The butterflies you get when you’re getting ready to get into your first schoolyard fight or confrontation is identical to the butterflies you might get from asking out someone for the first time or asking someone to dance. And so the reason I mentioned that is that the physical sensations going on in your body in and of themselves are never anything to actually be afraid of.
Most of us spend an inordinate amount of time worrying about the future. We do it in both our personal and professional lives. Pessimism, the label we give to the habituated pattern if thinking that projects negativity whenever there is an uncertain situation, is a learnt filter. It is not a response to what is actually happening around you. It is a response to what you expect to happen. You have to keep feeding the fear for it to run. And ironically, it won’t matter how often you are wrong, you will keep the pattern going unless you retrain your brain to do something else.
NLP works like a search engine
A Google search will give you evidence to support almost any fear, bias, or crazy conspiracy theory you can come up with. Whatever we look for we will find. Your brain is, in essence, a search engine. It goes looking for evidence for what it expects to see. Another way of looking at it is like a radio. There is rock, jazz, R and B, classical, rap, hip hop, folk or country and western, or talkback radio. You can choose which station you want to listen to, but the moment you do, you do so to the exclusion of other stations.
So, if we tune into rap it will be a very different set of inputs and feel that if you chose classically.
And this is what we do. We do this whether we are conscious of it or not on a daily basis. The difference is that we know we are choosing a particular station when we are listening to the radio. When we are perceiving the world around us, we think we are listening to the only channel that exists – REALITY.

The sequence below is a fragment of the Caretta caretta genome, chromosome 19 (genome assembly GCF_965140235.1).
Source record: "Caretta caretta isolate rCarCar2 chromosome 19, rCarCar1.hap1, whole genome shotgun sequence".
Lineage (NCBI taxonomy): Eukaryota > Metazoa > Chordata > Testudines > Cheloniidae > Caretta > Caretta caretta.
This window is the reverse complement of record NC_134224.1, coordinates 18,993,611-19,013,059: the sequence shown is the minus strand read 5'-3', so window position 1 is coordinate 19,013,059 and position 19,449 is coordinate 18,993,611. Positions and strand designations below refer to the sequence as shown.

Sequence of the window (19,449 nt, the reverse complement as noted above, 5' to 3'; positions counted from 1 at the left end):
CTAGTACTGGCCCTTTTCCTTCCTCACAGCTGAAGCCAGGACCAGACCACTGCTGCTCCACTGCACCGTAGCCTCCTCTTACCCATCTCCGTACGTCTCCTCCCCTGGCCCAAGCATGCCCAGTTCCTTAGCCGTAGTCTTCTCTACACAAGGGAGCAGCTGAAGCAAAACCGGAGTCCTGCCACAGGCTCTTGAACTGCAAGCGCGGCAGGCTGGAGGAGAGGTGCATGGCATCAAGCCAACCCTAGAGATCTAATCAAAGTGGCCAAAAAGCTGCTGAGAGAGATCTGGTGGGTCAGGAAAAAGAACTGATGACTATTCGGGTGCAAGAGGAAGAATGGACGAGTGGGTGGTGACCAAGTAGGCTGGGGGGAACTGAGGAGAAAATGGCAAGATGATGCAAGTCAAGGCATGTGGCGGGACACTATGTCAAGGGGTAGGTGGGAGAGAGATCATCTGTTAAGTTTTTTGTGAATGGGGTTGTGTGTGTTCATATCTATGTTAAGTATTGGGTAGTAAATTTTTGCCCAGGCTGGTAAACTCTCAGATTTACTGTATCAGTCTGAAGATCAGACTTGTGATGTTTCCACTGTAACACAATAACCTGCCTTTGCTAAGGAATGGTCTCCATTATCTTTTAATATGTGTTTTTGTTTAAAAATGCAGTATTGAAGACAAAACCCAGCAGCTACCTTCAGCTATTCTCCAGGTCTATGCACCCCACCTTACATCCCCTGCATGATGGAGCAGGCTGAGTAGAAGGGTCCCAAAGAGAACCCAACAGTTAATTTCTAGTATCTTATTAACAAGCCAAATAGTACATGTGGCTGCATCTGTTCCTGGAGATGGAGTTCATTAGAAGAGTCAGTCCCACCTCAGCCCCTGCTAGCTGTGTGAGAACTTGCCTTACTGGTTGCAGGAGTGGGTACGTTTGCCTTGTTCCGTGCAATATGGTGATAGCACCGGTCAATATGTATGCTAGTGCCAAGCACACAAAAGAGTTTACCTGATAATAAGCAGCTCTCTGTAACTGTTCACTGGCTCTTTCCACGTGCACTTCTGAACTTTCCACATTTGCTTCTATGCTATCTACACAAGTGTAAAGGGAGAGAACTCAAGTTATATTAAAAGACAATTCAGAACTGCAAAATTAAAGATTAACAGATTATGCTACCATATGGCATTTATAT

However, if you believe that people are generally ineffective and it frustrates you enormously, you will consistently find evidence to support your bias. Of course, the truth is you won’t just encounter because of course, ineffectiveness is out there, but you will actually manufacture it by projecting into the situation. The early moments of someone doing something differently from the way you would do it might be enough evidence for you to claim ineffectiveness without having to wait for the results. Your bias has been fed, just as your bias projected who was responsible for the “hit”.
It is in this way that we create the world that we live in. Unfortunately, we only see what we expect to see, and this limits us. It limits the possibilities we are likely to notice. It limits how we interact with others, and who we spend time with. It limits our expectations of ourselves and what we can achieve in our lives.
Does NLP work with our perception of the world?
However, NLP teaches us that it is all just perception and that it is a learnt perception at that. We may not have the power to decide what happens outside of ourselves, but we have the power to decide what we notice, what we give airtime to in our neurology, and how we respond to it all. Moreover, we have the capacity to recognise when we are projecting our historical biases on to the situation and be able to step back from them and become more objective if we are sufficiently self-aware.
NLP teaches us that the way we skew the reality unconsciously is a choice and allows us to reintroduce more choice about what we see. The famous rapid change techniques of NLP can facilitate the dismantling of those less desirable perceptual filters and allows us to become more aware of the array of opportunities in the world.
The best in the world don’t just have skills that most don’t. They see opportunity and possibility where most don’t. They have different filters and this offers them different choices. With NLP we can choose who we are going to be, and how we are going to be in the world, and that our past does not have to equal our future.
Are you ready for a career change? Maybe a coach or a Clinical Hypnotherapist? Then let’s chat about your course pathway by contacting us now.